8 Ways To Break Your Bad Eating Habits

Bid farewell to eating habits of the past.

2020 was a difficult year in so many ways  – and many of us put healthy eating on the sidelines and reached to comfort food to help deal with the global pandemic! Dr. Joey Shuman is helping you break some of the bad habits we may have formed and help us get back on track!


Tip #1: Pay attention to your hunger cues

Try not to eat past the point of fullness – ask yourself “does my body want food or does it want something else?” Sometimes we mistake dehydration, boredom, etc. for hunger.


Tip #2: Prepare whole food snacks you can grab when hungry

Prepare snacks like apple and natural peanut butter, Greek yogurt with berries, smoothie, dried fruit, healthy trail mix, healthy protein bar, instead of reaching for junk food.


Tip #3: Clean out the junk cupboard

Doing a cupboard and fridge audit by removing the “bad stuff”, which can be tempting to indulge in especially if stressed! Do not eat from a box- always portion out into a smaller bowl or container. Some examples of foods that people tend to overeat from boxes: crackers, popcorn, chips, trail mix, etc.


Tip #4: Watch after dinner eating

This is often where I lose people (i.e. they started their day off well only not to finish it as well). Some foods to eat after dinner to promote weight loss and weight management include raw crunchy veggies, vegetable soup, unsweetened apple sauce, frozen homemade popsicles, etc.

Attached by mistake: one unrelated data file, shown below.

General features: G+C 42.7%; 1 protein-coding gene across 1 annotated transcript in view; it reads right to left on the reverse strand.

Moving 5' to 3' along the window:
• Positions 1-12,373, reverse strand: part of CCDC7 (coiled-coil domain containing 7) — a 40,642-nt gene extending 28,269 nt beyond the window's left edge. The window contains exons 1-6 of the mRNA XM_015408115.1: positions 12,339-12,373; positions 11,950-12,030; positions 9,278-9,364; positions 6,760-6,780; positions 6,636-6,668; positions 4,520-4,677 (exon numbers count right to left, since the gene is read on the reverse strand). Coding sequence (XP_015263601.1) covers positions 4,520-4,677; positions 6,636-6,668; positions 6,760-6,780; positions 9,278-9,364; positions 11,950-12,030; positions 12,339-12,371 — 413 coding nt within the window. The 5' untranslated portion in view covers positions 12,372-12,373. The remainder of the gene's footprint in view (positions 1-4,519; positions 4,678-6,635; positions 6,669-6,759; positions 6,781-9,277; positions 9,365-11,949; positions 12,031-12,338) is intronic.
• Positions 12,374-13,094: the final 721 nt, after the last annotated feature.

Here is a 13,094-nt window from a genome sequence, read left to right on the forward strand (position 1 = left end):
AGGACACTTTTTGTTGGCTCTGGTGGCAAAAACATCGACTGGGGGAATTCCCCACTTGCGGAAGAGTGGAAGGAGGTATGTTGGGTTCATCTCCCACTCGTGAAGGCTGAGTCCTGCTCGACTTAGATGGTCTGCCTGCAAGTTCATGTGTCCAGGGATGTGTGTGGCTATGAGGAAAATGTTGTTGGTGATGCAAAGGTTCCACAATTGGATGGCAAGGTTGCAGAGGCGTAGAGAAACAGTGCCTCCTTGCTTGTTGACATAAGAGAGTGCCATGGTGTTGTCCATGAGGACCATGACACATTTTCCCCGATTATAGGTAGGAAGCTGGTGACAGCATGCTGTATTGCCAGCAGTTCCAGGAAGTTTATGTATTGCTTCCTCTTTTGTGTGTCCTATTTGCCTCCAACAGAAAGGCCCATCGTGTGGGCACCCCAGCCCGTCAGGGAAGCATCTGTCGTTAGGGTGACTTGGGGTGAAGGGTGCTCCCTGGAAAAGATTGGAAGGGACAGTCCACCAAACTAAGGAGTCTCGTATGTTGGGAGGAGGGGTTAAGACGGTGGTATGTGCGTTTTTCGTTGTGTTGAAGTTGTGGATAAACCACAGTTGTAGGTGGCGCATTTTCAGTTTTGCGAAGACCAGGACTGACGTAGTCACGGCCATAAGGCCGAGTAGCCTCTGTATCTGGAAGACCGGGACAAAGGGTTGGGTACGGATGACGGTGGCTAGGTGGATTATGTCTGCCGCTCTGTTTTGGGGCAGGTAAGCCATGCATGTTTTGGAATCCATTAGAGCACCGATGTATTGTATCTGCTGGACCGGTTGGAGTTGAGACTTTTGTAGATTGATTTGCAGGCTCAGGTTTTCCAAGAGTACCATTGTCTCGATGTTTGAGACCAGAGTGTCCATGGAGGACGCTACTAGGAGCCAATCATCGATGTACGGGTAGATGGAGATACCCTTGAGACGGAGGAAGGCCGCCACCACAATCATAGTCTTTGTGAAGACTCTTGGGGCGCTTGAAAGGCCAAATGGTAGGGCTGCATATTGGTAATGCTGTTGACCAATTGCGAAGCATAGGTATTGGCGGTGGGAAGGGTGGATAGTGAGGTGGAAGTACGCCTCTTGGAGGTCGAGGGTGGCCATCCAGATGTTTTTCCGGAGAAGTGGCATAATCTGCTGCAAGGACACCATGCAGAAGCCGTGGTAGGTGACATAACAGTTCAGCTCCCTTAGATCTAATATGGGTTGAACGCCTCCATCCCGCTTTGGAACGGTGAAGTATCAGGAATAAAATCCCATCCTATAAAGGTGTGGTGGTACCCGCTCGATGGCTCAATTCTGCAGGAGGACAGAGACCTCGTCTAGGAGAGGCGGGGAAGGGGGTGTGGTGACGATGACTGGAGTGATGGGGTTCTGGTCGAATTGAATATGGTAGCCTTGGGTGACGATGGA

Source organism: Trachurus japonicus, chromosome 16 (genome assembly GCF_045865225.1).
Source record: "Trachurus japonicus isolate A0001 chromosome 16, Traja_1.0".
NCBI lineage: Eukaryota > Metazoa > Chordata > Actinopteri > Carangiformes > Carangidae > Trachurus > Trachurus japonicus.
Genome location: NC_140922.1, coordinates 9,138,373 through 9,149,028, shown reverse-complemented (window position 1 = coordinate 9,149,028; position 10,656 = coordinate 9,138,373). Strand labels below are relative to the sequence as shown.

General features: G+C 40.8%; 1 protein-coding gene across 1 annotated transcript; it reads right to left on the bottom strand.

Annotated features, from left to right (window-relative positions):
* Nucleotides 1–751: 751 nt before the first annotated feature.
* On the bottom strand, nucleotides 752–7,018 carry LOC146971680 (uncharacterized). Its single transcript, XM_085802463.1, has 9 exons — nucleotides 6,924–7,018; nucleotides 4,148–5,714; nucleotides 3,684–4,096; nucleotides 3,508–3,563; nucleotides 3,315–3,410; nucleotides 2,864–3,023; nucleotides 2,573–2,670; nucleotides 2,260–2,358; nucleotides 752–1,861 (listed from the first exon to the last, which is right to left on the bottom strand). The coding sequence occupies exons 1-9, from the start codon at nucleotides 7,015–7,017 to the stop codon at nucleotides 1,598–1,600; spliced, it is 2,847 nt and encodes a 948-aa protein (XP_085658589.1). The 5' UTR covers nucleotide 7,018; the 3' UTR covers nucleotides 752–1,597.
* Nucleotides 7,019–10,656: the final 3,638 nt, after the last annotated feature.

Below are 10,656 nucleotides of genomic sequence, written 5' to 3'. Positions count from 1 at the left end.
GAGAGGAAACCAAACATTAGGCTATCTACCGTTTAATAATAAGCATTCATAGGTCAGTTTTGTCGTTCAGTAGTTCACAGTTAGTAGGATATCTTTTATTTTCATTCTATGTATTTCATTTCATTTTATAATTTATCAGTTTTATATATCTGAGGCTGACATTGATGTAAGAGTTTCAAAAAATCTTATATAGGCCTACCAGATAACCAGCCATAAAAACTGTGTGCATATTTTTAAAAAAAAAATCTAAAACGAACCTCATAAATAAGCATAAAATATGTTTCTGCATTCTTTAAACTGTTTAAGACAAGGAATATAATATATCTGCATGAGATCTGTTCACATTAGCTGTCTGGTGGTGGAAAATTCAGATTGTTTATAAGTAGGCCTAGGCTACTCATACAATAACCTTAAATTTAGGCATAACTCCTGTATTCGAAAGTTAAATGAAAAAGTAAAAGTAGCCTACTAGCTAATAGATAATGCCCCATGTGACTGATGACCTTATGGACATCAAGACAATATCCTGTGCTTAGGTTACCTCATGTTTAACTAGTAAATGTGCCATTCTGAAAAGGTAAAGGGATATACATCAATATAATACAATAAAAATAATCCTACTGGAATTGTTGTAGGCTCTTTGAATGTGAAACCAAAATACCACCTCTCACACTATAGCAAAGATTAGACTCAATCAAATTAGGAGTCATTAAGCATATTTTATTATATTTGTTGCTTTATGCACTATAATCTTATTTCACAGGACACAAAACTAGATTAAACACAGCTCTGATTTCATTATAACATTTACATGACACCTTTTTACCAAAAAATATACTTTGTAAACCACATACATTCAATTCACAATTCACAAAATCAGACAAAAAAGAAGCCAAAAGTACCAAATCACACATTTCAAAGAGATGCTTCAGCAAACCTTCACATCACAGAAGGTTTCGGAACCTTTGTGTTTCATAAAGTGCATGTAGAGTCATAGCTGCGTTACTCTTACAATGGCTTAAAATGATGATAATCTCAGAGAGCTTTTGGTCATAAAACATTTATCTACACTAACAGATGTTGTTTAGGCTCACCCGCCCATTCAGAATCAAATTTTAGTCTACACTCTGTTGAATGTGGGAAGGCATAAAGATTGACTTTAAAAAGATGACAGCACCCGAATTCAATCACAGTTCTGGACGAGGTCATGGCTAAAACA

Tip #5: Drink Water

Hydration is so important when it comes to breaking bad habits since dehydration causes us to crave certain foods that we otherwise would have the willpower to stay away from and sometimes we mistake thirst for hunger. Aim to drink 2L of water a day or more.

Drop the all-or-nothing mindset, accept the fact that you will likely slip up a few times when trying to break a bad habit and plan for when you do. This will prevent feelings of frustration and failure.


Tip #6: Change your environment

If there is an environmental trigger that is triggering a bad habit, change it up. For example, if you have a take-out menu drawer in your kitchen, get rid of those menus so you are not tempted to order Chinese food every time you open that drawer.


Tip #7: Practice visualization

Research shows that visualization helps form new habits and break old ones. Visualize new habits in replacement of the ones you are trying to break (ex. visualize yourself coming home from work and going on a long walk rather than reaching into the junk drawer for handfuls of chips).


Tip #8: Hire a professional

If you have given it a solid shot and you aren’t seeing success, hire a professional to help you and keep you on track for success (ex. nutritionist, therapist, etc.)